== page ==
Josh Radnor plays 35-year-old Jesse, a school admissions officer who knows only too well that he is stuck in a rut. Yet another relationship has ended in enmity and his job is far from what he really wants to be doing. He reads a lot as a form of escape. One of his old university tutors (Richard Jenkins) invites him back to school to talk about his professor at his retirement ceremony. While there, Jesse regresses back to student life and quickly develops a relationship with 19-year-old Zibby (since Elizabeth is too mundane), played by Elizabeth Olsen.
Radnor takes aging and knowledge as his subjects and he waxes lyrical about the importance of both, especially in terms of university. The university experience is treated with such sentimentality that Liberal Arts becomes a film hopelessly unrealistic. Everyone is there to be inspired and barely anyone drinks or acts like an idiot. Zibby is full of dumb rhetoric and is typically quirky. The unhappy outsider is recognised in the figure of Dean (John Magaro), though the dark side of the university experience is touched on only intermittently and often unconvincingly, as if the film itself is terrified of having it’s little bubble burst. The main problem with Liberal Arts is that it is such a tame and flimsy film that even an ounce of reality or common sense would threaten to destroy the whole wretchedly sensitive and inoffensive thing.
Practically anything that the film says, any point it makes, is directly contradicted by something either within the film itself or from the viewer’s own experience. Both Richard Jenkins and Josh Radnor, or should that be Professor Peter Hoberg and Jesse, have obvious problems with aging and both associate the university itself with some sort of life-preserving quality. Zibby is a young student who desperately wants to grow up and be taken seriously, although a lot of her prattle would be laughed out of most universities. In the end, Hoberg and Jesse learn the error of their ways and accept the aging is inevitable and not necessarily the end. Meanwhile, Zibby learns to slow down and act her age, encapsulated awkwardly by her receiving a gift of William Blake’s Songs of Innocence and Songs of Experience. There’s even a lovely climatic scene in which Jesse and Ana (Elizabeth Reaser) talk about how they can’t wait to get old, as if the direct opposite of mourning the end of youth is an advance in itself. If this bit moves you, then what about cramps, debilitating illnesses and increasing obsolescence and irrelevance in society and the media. Basically, Jesse is trading one unrealistic view of aging with another.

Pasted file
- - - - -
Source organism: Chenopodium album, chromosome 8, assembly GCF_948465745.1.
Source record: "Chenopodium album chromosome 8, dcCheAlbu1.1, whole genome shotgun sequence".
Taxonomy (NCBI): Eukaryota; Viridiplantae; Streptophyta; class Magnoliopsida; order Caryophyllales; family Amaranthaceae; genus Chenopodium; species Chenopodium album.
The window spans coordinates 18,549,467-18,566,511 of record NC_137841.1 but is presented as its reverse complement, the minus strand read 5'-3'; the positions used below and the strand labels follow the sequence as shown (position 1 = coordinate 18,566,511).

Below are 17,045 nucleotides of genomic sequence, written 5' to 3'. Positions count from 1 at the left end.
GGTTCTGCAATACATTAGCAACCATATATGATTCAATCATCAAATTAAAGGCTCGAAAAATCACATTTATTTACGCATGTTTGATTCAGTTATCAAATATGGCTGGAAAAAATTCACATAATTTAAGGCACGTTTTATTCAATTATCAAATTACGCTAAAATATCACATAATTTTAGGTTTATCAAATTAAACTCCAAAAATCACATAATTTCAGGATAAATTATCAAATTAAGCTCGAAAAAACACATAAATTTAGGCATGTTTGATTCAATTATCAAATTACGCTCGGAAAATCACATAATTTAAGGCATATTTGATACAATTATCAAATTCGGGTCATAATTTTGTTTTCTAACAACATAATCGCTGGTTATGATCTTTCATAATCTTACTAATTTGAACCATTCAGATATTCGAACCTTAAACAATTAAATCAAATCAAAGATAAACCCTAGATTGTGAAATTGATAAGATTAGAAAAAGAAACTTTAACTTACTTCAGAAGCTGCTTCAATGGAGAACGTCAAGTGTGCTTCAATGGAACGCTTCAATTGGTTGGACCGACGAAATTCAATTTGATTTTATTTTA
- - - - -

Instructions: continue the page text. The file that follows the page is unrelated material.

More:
Ultimately, it becomes clear that what the film really has to say is very little indeed, especially since older people, older women to be more precise, in the film are treated with outright contempt. Allison Janney plays a Romantics lecturer who has aged into a deep cynicism, which can only briefly be lifted by vampiric and unfulfilling sex with much younger people. And the film has absolutely no time for Zibby’s middle-class but fundamentally decent at heart mother just because she cannot understand her daughter’s terribly inane pop-philosophy claptrap about improvisation as a lifestyle. We are encouraged to laugh, but in the very next scene the film feels the need to explain Zibby’s mindless worldview to us in more detail so that we get it too and can, hence, be in on the joke. The film fails to recognise that if Zibby’s mother had refused to pick up the cheque for Zibby’s arty education, Zibby would not be able to talk down to her parents quite so freely.
Not an entire waste of precious and ever-decreasing time, the film does have a few moments that rise above the entirely dismissible. Zac Efron is fun in a cameo, though by the time Jesse discovers that there is wisdom behind Efron’s own brand of prattle it becomes difficult to take. The film’s fondness for classical music and reading is a nice touch since so much of Western culture nowadays celebrates witlessness and materialism, though the sequence in which Jesse gains an appreciation for classical music is oddly artless. There is a good sequence, which takes a dig at the Twilight books, though the film is not brave enough even to name them outright.
Liberal Arts is almost excessively tame, too such an extent that it does not even conclude with a genuine point. The film is devoid of any real opinions or worldview as if it is too afraid to have people disagree with it. It is ultimately a confused and meaningless film, which celebrates knowledge but begins with the quote “he who increaseth knowledge increaseth sorrow”, which believes in love but never shows it to be fulfilling, which recommends classical music but prefers typical indie-twangings for the score, which suggests that people who read Twilight are slumming it intellectually yet recommends potboiler nonsense Dracula as a real vampire novel presumably just because it is older. It not only does not have the courage of its convictions, it does not have any convictions.